Archive for 'event'

When Your Salary is Too High

Once again, I’m overly frustrated with UofL’s basketball program. We lost to UMass at home last night which makes our record 1-2 versus Atlantic 10 schools this year. Before I get into this, UMass has a nice squad, but they shouldn’t be marching into Freedom Hall and taking home a victory. This comes on the heels of a rather poor showing over the weekend where the Cards played three mediocre teams in three days (all at home) and struggled with each one of them.

Usually, I try not to call people out, but it’s time to address the issue head on. Rick Pitino has lost his fire to coach I’m afraid. He made a ton of money with the Celtics, he’s getting $2 million plus per year here, and it’s deadened the value of a lucrative salary as motivation. He’s made it already! He’s not hungry like he was at UK or Providence. Yes, he took Louisville to the Final Four two seasons ago, but last year’s team and this year’s collection of athletes look absolutely lost, they don’t defend well like “typical” Pitino teams, there is no improvement noticeable, and the player rotations leave the majority of fans scratching their heads.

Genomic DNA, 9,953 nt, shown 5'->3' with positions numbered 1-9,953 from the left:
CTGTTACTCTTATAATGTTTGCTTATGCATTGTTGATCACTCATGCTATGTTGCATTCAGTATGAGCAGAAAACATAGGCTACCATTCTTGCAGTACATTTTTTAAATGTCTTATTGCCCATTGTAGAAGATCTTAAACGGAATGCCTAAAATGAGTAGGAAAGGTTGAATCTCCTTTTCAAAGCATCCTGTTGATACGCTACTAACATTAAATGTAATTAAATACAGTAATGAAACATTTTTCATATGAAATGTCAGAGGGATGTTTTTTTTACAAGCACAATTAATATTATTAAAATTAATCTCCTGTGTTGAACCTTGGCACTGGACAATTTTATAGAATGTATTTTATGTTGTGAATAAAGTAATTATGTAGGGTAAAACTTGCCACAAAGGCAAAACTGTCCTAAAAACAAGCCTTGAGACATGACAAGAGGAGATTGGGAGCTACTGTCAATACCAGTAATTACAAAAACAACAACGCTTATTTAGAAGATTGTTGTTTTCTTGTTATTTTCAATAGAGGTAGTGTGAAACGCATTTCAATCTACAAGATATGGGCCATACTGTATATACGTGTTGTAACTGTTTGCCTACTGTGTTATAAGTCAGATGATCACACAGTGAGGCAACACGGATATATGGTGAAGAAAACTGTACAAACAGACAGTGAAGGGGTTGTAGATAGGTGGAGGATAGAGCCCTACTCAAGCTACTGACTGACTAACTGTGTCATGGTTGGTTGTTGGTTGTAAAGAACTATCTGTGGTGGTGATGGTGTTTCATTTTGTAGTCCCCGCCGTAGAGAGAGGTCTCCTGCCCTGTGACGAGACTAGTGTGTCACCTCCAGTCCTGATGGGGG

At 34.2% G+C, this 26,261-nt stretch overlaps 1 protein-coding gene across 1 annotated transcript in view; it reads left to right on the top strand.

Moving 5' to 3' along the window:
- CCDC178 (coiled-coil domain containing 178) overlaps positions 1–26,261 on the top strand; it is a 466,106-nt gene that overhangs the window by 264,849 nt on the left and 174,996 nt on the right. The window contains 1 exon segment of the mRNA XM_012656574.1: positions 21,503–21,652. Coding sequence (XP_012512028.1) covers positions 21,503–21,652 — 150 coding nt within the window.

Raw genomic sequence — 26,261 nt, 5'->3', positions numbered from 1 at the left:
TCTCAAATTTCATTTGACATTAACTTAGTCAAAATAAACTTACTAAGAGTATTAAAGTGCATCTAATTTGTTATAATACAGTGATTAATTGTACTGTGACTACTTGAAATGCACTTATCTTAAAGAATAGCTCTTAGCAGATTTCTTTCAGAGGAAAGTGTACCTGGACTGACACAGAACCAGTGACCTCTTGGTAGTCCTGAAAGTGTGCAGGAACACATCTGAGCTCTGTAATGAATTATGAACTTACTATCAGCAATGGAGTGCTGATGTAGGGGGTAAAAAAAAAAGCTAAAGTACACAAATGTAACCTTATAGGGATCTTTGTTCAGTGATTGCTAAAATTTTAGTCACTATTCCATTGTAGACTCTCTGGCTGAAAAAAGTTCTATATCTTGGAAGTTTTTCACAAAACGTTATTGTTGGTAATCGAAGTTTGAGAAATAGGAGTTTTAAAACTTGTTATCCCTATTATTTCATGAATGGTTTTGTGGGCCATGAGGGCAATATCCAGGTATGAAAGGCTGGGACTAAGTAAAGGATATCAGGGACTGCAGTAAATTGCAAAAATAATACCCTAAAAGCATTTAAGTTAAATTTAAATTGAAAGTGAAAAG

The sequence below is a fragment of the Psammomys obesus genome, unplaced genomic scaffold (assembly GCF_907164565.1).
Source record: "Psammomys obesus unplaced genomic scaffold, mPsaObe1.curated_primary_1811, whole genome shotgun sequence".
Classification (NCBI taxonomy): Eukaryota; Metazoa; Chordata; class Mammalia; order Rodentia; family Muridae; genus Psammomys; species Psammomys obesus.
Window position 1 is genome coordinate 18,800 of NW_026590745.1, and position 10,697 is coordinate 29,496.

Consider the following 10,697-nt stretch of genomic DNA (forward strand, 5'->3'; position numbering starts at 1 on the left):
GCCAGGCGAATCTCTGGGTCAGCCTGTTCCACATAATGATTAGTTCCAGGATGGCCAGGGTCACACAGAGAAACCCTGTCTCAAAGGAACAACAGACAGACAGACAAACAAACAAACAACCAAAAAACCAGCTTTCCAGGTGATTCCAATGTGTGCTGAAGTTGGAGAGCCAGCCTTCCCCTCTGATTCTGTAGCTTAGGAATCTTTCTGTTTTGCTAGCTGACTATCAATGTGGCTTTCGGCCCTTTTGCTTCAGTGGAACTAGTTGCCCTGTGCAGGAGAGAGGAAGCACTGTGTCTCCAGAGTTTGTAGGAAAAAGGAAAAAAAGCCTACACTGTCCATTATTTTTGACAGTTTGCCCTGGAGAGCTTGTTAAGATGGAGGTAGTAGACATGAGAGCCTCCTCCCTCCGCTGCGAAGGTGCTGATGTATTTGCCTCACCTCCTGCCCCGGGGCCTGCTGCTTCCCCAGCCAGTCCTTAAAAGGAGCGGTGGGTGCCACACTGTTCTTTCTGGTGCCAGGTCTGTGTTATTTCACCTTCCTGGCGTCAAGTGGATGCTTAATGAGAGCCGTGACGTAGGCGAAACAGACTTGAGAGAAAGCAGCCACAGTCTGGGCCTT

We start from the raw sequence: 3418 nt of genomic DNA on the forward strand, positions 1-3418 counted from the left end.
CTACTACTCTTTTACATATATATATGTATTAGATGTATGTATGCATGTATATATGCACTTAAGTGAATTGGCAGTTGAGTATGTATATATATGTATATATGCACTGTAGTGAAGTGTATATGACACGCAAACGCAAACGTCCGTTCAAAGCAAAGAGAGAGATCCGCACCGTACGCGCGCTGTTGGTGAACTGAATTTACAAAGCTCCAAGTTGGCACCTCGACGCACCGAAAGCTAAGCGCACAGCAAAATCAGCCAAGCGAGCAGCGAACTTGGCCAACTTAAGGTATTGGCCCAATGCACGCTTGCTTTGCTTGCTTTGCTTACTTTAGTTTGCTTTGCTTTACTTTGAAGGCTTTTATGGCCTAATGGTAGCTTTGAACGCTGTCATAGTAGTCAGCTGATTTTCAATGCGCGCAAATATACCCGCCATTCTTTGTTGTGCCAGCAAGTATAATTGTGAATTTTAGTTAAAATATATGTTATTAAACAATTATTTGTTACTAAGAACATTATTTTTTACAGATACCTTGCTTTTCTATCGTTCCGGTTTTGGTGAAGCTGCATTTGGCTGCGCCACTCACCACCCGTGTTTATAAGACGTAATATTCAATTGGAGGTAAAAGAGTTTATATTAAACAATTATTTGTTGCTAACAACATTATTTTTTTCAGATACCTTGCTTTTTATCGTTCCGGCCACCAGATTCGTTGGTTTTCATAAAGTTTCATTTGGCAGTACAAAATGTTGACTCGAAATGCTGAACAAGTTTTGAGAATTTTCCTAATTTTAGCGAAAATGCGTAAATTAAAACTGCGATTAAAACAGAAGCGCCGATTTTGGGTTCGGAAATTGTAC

This is a prime example of someone’s salary being too high which shows in the final product. Would your company allow its leader to get away with this? If so, what about that particular person allows them to get away with such? If they own the company, that might explain part of it, but they would eventually be forced to sell or retire if their objective was to keep the company afloat.

If a major corporation repeatedly missed its numbers, and the CEO gave flimsy excuses every time as to why, that CEO would be replaced. That’s all I’m asking in this situation–hit your numbers (Rick) and honestly tell the public what is going on. Enough with the excuses and mind games–we’re not falling for it anymore. The product you’re producing is very below average, and it’s not delivering the value your customers paid for and you promised.